Language has always been an important part of a country"s culture and way of life. When the U. S. was founded, it was common to hear as many as 20 languages spoken along with many documents that were printed in different languages. There have been many debates over establishing a national language, and a movement arose that strives to establish English as the nation"s official language. This movement is known as the "English Only" movement, and it "promotes the enactment of legislation that restricts or prohibits the use of languages other than English by government agencies and, in some cases, by private businesses" (ALCU).
Many people whom support the "English Only" movement believes that multilingualism is too costly and inefficient for the government to operate in. Making English as an official language will have little day-to-day effect on the population and their lifestyles or private lives. They believe that declaring English as the official language is the fairest way to handle over 300 languages spoken in the U. S. (LIA). Many people support multilingualism and oppose having English as an official language because it is unfair to individuals who are not fluent in English.
Also, they create false stereotypes of immigrants and non-English speakers. They conclude that it violates the diversity embodied in our Constitution, creating restrictions and limits instead of protecting individual rights, and it does not help the integration of language minority citizens into the American mainstream. I personally support keeping the U. S. as a multilingual nation. I feel that the nation is running smoothly enough and it does not need to be changed in that way. There are many nations that hold multiple official languages that run very smoothly.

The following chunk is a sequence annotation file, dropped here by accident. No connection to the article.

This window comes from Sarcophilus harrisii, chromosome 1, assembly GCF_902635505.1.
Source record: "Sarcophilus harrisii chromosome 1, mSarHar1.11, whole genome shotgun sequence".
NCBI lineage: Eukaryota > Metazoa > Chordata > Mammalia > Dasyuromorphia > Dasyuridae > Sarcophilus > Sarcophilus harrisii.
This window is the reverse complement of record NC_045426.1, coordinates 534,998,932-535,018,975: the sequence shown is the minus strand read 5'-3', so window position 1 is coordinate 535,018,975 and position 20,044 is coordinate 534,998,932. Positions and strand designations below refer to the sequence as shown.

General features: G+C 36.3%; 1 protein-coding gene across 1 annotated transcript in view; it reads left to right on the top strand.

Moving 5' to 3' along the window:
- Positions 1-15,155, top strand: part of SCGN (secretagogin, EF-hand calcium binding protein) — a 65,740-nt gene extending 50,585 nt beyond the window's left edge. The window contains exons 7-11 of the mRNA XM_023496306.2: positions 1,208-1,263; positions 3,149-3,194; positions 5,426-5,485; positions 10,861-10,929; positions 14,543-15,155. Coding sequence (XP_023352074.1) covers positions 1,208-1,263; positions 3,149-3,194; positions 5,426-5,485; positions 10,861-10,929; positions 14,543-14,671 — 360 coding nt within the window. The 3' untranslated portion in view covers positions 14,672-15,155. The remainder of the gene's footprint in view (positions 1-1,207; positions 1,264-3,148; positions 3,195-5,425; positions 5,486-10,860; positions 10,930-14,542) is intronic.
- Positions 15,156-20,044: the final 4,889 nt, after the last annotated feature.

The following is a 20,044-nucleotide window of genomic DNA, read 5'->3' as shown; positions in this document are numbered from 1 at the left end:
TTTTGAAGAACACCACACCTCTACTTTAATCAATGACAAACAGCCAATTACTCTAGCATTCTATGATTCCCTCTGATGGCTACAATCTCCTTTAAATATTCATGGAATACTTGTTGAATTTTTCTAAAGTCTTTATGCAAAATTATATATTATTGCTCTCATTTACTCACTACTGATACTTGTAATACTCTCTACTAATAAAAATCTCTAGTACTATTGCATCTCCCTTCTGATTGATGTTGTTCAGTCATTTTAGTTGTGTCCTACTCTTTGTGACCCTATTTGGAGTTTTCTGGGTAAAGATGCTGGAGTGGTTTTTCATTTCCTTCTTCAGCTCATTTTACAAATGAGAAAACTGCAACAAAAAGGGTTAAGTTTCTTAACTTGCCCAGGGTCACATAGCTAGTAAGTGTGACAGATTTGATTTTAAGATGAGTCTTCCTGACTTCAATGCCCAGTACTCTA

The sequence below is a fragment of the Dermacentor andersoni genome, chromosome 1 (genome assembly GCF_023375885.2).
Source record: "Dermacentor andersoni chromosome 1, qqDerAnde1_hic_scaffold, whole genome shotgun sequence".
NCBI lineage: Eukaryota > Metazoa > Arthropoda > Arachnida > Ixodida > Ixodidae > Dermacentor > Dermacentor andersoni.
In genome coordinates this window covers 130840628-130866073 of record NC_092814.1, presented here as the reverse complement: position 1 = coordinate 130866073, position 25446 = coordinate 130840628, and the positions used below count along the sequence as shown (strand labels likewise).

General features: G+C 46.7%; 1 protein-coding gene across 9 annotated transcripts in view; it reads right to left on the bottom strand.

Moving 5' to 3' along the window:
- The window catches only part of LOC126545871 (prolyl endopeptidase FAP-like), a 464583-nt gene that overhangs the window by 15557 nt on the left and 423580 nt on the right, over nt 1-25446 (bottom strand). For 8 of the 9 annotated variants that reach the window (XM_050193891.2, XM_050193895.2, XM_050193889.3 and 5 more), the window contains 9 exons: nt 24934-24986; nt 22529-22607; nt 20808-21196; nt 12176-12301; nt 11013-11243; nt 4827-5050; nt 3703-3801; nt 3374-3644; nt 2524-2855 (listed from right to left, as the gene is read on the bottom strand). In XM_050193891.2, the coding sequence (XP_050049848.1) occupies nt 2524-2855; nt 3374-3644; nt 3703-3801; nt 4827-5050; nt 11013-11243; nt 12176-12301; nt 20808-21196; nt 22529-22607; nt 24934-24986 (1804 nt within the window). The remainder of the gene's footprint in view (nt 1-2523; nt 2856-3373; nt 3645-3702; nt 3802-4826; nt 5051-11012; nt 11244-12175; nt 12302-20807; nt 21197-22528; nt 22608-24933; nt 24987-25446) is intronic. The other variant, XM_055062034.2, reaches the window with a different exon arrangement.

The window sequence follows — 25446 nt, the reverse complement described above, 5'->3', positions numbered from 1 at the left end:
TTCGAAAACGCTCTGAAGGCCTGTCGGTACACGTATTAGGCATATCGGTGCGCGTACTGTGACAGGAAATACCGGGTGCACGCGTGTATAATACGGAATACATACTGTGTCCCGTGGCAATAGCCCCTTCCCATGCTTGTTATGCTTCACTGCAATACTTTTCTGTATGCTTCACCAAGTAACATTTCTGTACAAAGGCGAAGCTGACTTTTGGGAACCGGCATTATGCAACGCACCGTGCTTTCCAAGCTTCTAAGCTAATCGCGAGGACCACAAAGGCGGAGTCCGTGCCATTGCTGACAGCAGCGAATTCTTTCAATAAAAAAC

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I do not see why it is necessary for our nation to require English to be an official language with more than 30 percent of the nation coming from a different ethnic group or culture. Therefore, I believe that this nation should not enforce English as the official language. For more than 200 years, Americans have gotten by without declaring English our official language. Congress had never even considered declaring English the nation's official language until 1981. The only previous official-language legislation dates back to 1923: a bill designating "American" the national tongue.